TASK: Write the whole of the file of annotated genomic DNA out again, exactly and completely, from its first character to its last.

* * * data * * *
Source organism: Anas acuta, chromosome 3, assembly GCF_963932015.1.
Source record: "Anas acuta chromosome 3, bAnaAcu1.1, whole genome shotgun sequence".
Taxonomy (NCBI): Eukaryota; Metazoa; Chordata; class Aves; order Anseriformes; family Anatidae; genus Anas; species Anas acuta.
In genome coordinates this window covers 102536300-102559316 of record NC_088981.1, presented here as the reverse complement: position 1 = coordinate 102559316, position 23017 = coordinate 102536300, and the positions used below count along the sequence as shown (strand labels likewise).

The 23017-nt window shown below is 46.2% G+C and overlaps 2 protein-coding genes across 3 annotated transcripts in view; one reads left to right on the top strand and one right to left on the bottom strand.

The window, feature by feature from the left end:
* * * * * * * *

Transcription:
Source organism: Anas acuta, chromosome 3, assembly GCF_963932015.1.
Source record: "Anas acuta chromosome 3, bAnaAcu1.1, whole genome shotgun sequence".
Taxonomy (NCBI): Eukaryota; Metazoa; Chordata; class Aves; order Anseriformes; family Anatidae; genus Anas; species Anas acuta.
In genome coordinates this window covers 102536300-102559316 of record NC_088981.1, presented here as the reverse complement: position 1 = coordinate 102559316, position 23017 = coordinate 102536300, and the positions used below count along the sequence as shown (strand labels likewise).

The 23017-nt window shown below is 46.2% G+C and overlaps 2 protein-coding genes across 3 annotated transcripts in view; one reads left to right on the top strand and one right to left on the bottom strand.

The window, feature by feature from the left end: